Solar-powered Formula E can overtake Formula 1, says Richard Branson

Richard Branson, the British billionaire and owner of the Virgin brand, suggested at the weekend that the pace of development of electric vehicles (EV) is so great that the all-electric Formula E racing series will soon surpass Formula 1 as the de facto choice for racing enthusiasts and sponsors.

Speaking ahead of the U.K.’s first-ever 100% electric motor car race in London at the weekend – which featured solar-charged vehicles at the Battersea Park track in front of 60,000 spectators – Branson was bullish on EVs’ potential to seriously disrupt the automobile industry in all its guises.

"I think there is still going to be room for Formula 1 in the next few years, but four or five years from now you will see Formula E overtaking Formula 1," said the tycoon. "Just as clean energy type of businesses will power ahead of other types of businesses."

Branson said that he is "willing to bet" that 20 years from now no new vehicles will be made anywhere in the world that are not powered by an electric battery. "The current technology is antiquated and polluting and will disappear. Like other sectors, everything will be clean and companies that move quickest in that area are going to dominate the marketplace."

The Formula E racing series – the first season of which was fittingly won at the weekend by Nelson Piquet Jr, the son of Formula 1 legend Nelson Piquet – has attracted a strong following in a relatively short space of time since its opening race in Beijing last year.

Hailed as a "sexy" breakthrough in clean energy by Branson, the Formula E series is set to push clean technology to its limits in the same way that Formula 1 drove the development of traditional motoring. "Ten or 20 years ago, people might have thought electric cars were what granny drove, but now they see wonderful hybrids, Elon Musk’s cars, or Formula E vehicles going 140mph around the track," added Branson. "I think it will spur on the revolution the world needs."

Showcasing the power of solar

The final race in London at the weekend was the first in the world to use cars that have been regularly charged by solar, with even the safety and medical cars powered by solar-powered batteries located in the pit lane. The entire event was also connected to a small off-grid solar station consisting of 26 solar panels. This tiny array was used to power the big screens that displayed the race, as well as cell phone recharging stations and ticket scanners.

Although the 10 two-car teams were not directly solar-powered, the potential is there in the future, said FIA Formula E chief executive Alejandro Agag. "The problem with solar is the rhythm at which the energy is generated or the amount of panels you need at any given moment. To charge all the racing cars, we would have to cover the whole park with solar panels."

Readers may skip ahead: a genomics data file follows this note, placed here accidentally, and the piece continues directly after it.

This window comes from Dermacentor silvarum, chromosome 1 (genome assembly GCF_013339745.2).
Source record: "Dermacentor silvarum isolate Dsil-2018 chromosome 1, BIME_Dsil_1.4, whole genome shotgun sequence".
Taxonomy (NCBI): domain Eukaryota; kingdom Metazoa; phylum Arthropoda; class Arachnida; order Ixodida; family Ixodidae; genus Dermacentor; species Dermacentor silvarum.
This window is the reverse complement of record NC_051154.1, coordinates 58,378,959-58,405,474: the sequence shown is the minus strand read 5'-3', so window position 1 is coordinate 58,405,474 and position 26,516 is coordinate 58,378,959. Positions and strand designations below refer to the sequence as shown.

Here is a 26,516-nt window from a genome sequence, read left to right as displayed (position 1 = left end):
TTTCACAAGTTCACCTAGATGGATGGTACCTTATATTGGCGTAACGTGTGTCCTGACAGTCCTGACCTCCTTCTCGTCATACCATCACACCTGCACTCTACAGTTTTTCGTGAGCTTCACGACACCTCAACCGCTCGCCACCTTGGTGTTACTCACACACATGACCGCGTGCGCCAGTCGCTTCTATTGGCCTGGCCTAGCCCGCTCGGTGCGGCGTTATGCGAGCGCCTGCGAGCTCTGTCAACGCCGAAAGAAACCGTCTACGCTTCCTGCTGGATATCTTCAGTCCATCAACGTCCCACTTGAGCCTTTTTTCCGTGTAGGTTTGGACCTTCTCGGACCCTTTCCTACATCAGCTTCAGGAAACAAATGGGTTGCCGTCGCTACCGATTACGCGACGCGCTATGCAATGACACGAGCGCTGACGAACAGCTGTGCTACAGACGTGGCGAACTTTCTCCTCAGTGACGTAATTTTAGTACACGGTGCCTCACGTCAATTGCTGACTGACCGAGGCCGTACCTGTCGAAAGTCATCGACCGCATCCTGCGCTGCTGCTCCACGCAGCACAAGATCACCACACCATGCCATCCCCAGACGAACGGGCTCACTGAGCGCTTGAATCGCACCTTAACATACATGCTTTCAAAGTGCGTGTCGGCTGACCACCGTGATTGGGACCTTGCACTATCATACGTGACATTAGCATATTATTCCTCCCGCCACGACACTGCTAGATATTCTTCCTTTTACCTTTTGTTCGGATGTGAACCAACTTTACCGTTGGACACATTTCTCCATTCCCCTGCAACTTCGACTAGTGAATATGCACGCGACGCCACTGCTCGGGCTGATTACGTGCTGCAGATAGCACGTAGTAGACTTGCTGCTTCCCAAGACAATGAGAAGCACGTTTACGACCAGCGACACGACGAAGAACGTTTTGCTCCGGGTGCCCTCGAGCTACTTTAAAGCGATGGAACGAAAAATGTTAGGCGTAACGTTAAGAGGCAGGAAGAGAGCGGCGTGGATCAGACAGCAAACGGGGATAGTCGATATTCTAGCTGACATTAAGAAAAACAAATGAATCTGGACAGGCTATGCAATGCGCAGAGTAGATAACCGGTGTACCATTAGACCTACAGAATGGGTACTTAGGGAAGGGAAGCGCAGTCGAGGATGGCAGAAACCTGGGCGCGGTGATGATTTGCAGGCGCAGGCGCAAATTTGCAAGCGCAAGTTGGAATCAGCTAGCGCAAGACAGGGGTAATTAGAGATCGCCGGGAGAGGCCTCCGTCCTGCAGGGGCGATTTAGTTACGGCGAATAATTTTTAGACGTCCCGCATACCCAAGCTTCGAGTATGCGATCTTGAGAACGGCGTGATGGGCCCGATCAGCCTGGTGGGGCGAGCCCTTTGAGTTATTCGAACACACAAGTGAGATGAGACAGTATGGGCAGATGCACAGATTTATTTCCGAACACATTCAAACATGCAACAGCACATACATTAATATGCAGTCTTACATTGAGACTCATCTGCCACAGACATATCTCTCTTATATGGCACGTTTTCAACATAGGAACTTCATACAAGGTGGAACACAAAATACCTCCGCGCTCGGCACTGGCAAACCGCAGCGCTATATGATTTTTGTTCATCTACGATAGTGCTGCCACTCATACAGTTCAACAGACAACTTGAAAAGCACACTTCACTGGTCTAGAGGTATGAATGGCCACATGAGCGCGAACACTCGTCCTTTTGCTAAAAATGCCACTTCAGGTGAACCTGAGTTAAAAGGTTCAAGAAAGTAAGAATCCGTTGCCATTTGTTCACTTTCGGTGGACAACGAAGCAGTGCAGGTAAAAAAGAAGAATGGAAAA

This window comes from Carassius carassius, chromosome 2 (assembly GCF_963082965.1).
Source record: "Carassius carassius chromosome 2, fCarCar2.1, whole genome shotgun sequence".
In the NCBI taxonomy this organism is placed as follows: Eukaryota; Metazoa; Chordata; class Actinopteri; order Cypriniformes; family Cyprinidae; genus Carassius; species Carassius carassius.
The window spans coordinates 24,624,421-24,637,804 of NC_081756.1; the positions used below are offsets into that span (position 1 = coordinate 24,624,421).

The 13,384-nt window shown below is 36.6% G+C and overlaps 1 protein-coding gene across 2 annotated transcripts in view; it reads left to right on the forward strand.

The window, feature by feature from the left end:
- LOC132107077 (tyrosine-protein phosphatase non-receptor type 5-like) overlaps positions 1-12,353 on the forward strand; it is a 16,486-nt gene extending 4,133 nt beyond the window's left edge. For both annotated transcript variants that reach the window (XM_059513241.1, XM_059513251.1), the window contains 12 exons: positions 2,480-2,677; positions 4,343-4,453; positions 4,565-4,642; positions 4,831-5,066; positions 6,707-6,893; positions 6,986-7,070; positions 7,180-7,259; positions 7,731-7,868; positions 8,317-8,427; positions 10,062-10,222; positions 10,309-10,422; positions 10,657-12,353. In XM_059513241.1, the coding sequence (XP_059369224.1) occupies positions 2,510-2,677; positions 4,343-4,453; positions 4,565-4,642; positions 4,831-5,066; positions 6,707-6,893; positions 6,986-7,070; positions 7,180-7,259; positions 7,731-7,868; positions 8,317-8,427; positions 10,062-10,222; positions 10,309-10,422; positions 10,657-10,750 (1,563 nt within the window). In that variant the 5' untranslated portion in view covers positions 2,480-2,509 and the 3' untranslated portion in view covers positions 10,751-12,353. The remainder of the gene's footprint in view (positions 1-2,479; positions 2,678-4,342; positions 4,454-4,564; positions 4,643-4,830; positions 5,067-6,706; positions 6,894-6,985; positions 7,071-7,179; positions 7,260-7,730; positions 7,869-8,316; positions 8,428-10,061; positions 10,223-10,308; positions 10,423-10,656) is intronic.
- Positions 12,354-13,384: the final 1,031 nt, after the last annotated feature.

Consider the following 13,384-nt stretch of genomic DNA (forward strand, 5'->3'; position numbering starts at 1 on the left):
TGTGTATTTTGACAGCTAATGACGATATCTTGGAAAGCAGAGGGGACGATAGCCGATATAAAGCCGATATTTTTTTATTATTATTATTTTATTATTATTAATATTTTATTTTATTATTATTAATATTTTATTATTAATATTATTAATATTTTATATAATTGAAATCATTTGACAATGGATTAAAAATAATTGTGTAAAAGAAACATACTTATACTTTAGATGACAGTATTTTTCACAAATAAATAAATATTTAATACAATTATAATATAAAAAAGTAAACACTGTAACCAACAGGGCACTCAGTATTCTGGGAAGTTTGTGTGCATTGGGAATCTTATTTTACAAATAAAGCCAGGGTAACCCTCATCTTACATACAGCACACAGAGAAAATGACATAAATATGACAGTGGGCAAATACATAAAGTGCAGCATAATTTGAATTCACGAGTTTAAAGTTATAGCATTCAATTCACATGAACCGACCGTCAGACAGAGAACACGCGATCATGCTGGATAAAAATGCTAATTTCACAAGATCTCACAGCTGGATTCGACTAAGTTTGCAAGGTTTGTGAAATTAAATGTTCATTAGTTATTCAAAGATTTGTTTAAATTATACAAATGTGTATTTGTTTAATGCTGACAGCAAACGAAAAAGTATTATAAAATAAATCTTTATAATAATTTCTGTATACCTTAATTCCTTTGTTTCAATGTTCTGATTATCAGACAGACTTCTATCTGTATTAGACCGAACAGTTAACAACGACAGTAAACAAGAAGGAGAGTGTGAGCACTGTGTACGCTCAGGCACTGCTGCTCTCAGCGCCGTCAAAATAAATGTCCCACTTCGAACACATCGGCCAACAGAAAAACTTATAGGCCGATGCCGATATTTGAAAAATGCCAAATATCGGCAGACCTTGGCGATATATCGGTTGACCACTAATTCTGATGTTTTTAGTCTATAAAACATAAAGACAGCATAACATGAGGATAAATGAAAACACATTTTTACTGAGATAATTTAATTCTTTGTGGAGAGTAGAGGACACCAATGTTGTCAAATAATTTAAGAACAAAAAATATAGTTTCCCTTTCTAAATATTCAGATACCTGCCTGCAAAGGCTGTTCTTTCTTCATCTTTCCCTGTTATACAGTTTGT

Agag added, however, that Formula E’s denouement demonstrated what is possible. "Now what you need is to be able to store the energy because if you can store it [the solar power] for a day you have enough energy to charge the cars."

Agag spoke at the annual Low Carbon Vehicle Partnership conference in London last week, where it was revealed that the U.K. plans to have "every car on the road ultra low emission" by 2050.

"One day, electric vehicles will be the clear choice for the majority of drivers," said Andrew Jones MP. "This is a huge opportunity to make the U.K. one of the world’s leading markets and producers of electric cars." According to government forecasts, replacing the country’s fleet of private cars with EVs would help to prevent as many as 29,000 deaths – caused by pollutants – annually.

A study in March by Cambridge Econometrics found that the U.K. could cut its oil imports by 40% if six million EVs were deployed on British roads. This would also lead to a 47% drop in carbon emissions by 2030, saving each motorist more than $1,500 a year in fuel bills.

The Low Carbon Vehicle Partnership surveyed motorists about their future purchases and found that almost half polled expect their next car to be an EV.

"The world is moving in our direction," said Agag. "It is not so easy to change the minds of 50 and 60 year olds, but the important ones are the kids because when they become 18 they will want to buy a car. We can have an effect on new generations."